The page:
Want to be a woman in comedy? Be funny but not too funny. Be beautiful. Or don't be beautiful, you sellout, you. Are you writing this down?
That nagging discomfort we lefty, abortion-loving angry feminists feel toward a show we otherwise adore only intensified this month when "The Daily Show" brought in its first new female correspondent in seven years -- and the plum, only occasional anyway position went to smoking hot Olivia Munn. In addition to recently co-hosting G4's "Attack of the Show!," the 29-year-old also happens to have been a Playboy cover girl and fills out a pink bikini for a Maxim pictorial better than Lewis Black ever could. Dander inevitably went up, notably in a thoughtful, widely circulated post in Jezebel about "The Daily Show's" well-documented "woman problem" and TrueSlant's list of five competent, non-bikini-wearing female comics who'd fit in fine on "TDS."
Speaking to Salon's Margaret Eby earlier this month, "TDS" correspondent Samantha Bee explained the lack of women on the show as largely due to a lack of eager candidates: "There's something that's intimidating to women about the process," she said. "I just know so many female writers who never submit, and I'm not sure why." And back in January, Lynn Harris wrote on the secret resentment toward female comedy writers and women's self-imposed challenges in getting themselves into "the room."
The problem -- one of them, anyway -- for women in comedy is that the qualities that make for devastating humor -- the aggressiveness, the sheer power of disarming an audience -- aren't particularly encouraged or appreciated as much coming from a female. Women frequently find themselves with the option of going all self-deprecating lady humor or finding that the raunchier and harder hitting they are, the more criticism they get. And because women are supposed to be not just competent at their jobs but sexually desirable at all times, female comics can either be regular-looking and struggle to get on TV, or Chelsea Handler-level babe-alicious and accused of getting by on their looks. In other words, you can't win.
Add to all of that the other major stumbling block with a format like "The Daily Show" -- that it needs not just people who can be funny, but people whose skill set is being funny in a topical, little bit of a stick up the ass, fake news show way. We may not lack for female sketch or stand-up comics, but we do seem to lack for female John Olivers. That's why Kristen Schaal, so perfectly loopy on "Flight of the Conchords," has never been a good fit for "TDS" -- she's believable as a comic but no one would ever buy her as a journalist. The show needs satirists who can be "Weekend Update"-era Tina Fey or Current's much-missed Sarah Haskins.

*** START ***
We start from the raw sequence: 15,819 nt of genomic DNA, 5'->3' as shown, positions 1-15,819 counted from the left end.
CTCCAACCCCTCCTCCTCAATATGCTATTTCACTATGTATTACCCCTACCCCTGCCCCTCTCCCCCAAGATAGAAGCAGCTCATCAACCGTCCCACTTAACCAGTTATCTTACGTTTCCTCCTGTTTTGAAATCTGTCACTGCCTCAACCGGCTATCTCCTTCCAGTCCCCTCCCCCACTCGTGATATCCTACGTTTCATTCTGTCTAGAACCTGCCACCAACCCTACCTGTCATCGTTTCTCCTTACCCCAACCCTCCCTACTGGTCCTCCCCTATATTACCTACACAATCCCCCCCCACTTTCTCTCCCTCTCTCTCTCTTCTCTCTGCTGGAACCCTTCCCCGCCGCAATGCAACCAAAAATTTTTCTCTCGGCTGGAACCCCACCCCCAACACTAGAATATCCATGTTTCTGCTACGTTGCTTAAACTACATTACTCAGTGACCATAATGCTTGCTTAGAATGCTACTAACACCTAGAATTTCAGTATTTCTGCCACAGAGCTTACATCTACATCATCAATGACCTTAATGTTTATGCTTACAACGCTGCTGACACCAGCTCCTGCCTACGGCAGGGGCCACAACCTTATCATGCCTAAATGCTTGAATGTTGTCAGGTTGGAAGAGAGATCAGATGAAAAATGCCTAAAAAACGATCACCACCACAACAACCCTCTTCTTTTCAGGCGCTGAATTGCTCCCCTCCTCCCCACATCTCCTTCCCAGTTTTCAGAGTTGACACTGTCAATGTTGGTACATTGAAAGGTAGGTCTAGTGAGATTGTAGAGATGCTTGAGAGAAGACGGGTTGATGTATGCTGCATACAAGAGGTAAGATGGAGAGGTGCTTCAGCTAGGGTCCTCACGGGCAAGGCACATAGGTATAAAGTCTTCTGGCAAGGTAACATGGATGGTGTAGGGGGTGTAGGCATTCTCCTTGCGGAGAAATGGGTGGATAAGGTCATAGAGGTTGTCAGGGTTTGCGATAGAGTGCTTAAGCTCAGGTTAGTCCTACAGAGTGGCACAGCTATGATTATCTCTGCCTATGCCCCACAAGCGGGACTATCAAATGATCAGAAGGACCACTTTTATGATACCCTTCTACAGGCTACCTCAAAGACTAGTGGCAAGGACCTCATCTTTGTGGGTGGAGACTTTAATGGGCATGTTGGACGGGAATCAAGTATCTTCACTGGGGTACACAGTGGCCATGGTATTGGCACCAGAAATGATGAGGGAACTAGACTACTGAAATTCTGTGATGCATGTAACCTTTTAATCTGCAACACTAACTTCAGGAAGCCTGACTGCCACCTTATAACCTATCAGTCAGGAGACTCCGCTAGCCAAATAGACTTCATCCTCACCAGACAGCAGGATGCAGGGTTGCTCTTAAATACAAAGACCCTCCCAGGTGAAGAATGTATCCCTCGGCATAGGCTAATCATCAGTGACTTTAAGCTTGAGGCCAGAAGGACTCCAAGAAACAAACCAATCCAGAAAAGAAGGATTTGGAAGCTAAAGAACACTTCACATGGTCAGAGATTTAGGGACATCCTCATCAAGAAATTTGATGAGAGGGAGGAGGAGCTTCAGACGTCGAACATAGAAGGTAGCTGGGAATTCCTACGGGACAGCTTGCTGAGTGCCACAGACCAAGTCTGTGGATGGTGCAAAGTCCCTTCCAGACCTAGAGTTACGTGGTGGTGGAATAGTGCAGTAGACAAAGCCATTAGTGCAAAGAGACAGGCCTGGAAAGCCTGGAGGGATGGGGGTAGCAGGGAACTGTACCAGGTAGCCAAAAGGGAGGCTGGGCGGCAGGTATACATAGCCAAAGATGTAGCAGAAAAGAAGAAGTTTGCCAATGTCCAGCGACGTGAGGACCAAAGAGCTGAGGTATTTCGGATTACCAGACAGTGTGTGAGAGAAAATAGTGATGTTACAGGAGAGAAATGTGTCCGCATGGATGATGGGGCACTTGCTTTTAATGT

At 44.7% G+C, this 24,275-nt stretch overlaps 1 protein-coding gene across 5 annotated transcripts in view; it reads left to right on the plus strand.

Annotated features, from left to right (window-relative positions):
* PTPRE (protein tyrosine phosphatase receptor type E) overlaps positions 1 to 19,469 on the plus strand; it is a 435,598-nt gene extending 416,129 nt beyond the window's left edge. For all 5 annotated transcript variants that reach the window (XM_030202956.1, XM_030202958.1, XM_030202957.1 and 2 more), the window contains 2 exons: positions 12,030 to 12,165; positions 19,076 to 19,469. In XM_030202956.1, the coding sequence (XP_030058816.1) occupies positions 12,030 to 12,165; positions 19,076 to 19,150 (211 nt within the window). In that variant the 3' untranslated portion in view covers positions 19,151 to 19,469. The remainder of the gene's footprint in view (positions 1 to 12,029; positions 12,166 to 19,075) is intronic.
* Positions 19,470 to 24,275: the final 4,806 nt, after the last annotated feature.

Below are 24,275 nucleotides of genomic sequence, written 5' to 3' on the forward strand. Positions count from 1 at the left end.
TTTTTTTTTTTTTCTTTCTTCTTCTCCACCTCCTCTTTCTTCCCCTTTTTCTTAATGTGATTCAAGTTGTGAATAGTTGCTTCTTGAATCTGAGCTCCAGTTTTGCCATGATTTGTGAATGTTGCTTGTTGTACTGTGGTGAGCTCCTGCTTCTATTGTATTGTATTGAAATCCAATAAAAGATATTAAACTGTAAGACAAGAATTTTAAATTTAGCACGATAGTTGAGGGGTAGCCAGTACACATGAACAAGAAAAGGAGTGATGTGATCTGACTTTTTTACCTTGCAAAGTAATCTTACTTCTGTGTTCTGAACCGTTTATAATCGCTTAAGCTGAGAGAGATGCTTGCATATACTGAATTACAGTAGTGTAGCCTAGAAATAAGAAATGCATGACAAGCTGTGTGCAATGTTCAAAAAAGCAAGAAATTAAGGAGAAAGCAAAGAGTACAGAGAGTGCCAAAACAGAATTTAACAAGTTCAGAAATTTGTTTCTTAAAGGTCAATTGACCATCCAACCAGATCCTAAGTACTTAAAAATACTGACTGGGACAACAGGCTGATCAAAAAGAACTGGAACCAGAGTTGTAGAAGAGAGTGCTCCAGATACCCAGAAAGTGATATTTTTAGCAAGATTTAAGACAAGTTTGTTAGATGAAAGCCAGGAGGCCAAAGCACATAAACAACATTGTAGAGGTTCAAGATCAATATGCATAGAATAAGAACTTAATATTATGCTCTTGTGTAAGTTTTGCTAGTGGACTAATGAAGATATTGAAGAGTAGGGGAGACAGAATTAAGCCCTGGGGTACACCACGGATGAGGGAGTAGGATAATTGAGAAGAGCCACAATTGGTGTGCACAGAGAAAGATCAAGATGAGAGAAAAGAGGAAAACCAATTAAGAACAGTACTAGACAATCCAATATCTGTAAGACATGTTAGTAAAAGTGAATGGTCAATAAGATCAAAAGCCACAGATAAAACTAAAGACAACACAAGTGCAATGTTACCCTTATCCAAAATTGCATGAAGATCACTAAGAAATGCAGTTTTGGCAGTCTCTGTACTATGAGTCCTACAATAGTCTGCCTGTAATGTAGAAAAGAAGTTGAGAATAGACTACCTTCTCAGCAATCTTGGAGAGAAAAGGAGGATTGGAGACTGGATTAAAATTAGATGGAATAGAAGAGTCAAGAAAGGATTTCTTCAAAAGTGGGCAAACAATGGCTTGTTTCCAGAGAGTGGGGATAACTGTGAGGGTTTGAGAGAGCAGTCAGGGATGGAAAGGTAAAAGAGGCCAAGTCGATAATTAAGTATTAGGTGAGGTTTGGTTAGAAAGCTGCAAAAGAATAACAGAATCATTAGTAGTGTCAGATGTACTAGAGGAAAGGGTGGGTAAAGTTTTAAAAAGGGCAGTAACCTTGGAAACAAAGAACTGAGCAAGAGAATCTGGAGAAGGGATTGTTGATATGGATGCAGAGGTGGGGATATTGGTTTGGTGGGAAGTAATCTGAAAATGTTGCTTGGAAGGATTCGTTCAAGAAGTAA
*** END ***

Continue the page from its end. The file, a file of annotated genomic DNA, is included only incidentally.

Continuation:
Which brings us to Munn. Though she herself so far hadn't had much opportunity to prove her "TDS" mettle, her comments Thursday to HollywoodLife.com indicate a healthy attitude toward her new role as late night comedic representative for our entire gender. "When I go into this situation, I don’t think, ‘Oh, great. I’m a woman. This is awesome,'" she said. "I think, 'Fuck yeah, I worked my ass off and somebody recognized it. This is great!'"
Of course, it probably doesn’t hurt that said ass is so fine. As a female comic who's auditioned for the show told Jezebel this week, "Looking back, it was ridiculous of me to even prepare! Should I have gone to the gym more? Done Playboy? It's such a joke." But what's a woman who's pretty and funny -- and Munn is funny -- to do? She's telegenic, she has a huge built-in fan base, and as the show's new "Asian correspondent," she lends diversity to the cast. She's there to be amusing, not to single-handedly fight the power. And yeah, she's good-looking. So, in case you hadn't noticed, is Jon Stewart.
Does "TDS" -- and late night in general -- have "a woman problem"? Hell yeah. Even if women aren't pursuing jobs on their staffs with the same vigor as their male counterparts, it still doesn't explain their blatant inability to book them as guests. Yo, we still make movies and write bestsellers and become governors. Get some more freaking women in the chair already. Munn is a perfectly great choice as a correspondent, but don't make the mistake of thinking the quota is full. It's not by a long shot. And that means we women have to do our part -- to keep knocking on the writer's room doors and making our own damn shows, and being ruthlessly fearless about being funny. Because as Munn says, "You're always going up against anybody who's better than you. We're all just trying to fucking make it."